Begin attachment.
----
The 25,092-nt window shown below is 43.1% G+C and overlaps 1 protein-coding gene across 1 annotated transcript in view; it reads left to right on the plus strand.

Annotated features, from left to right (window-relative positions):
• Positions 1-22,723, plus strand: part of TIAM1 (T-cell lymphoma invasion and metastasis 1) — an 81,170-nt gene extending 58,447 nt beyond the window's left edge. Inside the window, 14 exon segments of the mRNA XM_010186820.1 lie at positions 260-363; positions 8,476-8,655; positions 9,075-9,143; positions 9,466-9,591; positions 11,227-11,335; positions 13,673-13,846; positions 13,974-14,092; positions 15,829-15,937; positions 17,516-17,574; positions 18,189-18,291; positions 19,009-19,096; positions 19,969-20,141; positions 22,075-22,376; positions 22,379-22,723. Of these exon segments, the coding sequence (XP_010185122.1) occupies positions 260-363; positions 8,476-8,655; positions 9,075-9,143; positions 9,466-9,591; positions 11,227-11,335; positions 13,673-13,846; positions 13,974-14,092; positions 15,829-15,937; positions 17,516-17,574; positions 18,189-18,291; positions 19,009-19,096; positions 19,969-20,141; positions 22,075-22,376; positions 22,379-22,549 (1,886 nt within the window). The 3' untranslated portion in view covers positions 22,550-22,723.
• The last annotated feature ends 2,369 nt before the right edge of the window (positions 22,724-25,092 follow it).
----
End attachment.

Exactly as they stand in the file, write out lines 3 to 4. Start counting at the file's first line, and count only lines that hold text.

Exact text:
• Positions 1-22,723, plus strand: part of TIAM1 (T-cell lymphoma invasion and metastasis 1) — an 81,170-nt gene extending 58,447 nt beyond the window's left edge. Inside the window, 14 exon segments of the mRNA XM_010186820.1 lie at positions 260-363; positions 8,476-8,655; positions 9,075-9,143; positions 9,466-9,591; positions 11,227-11,335; positions 13,673-13,846; positions 13,974-14,092; positions 15,829-15,937; positions 17,516-17,574; positions 18,189-18,291; positions 19,009-19,096; positions 19,969-20,141; positions 22,075-22,376; positions 22,379-22,723. Of these exon segments, the coding sequence (XP_010185122.1) occupies positions 260-363; positions 8,476-8,655; positions 9,075-9,143; positions 9,466-9,591; positions 11,227-11,335; positions 13,673-13,846; positions 13,974-14,092; positions 15,829-15,937; positions 17,516-17,574; positions 18,189-18,291; positions 19,009-19,096; positions 19,969-20,141; positions 22,075-22,376; positions 22,379-22,549 (1,886 nt within the window). The 3' untranslated portion in view covers positions 22,550-22,723.
• The last annotated feature ends 2,369 nt before the right edge of the window (positions 22,724-25,092 follow it).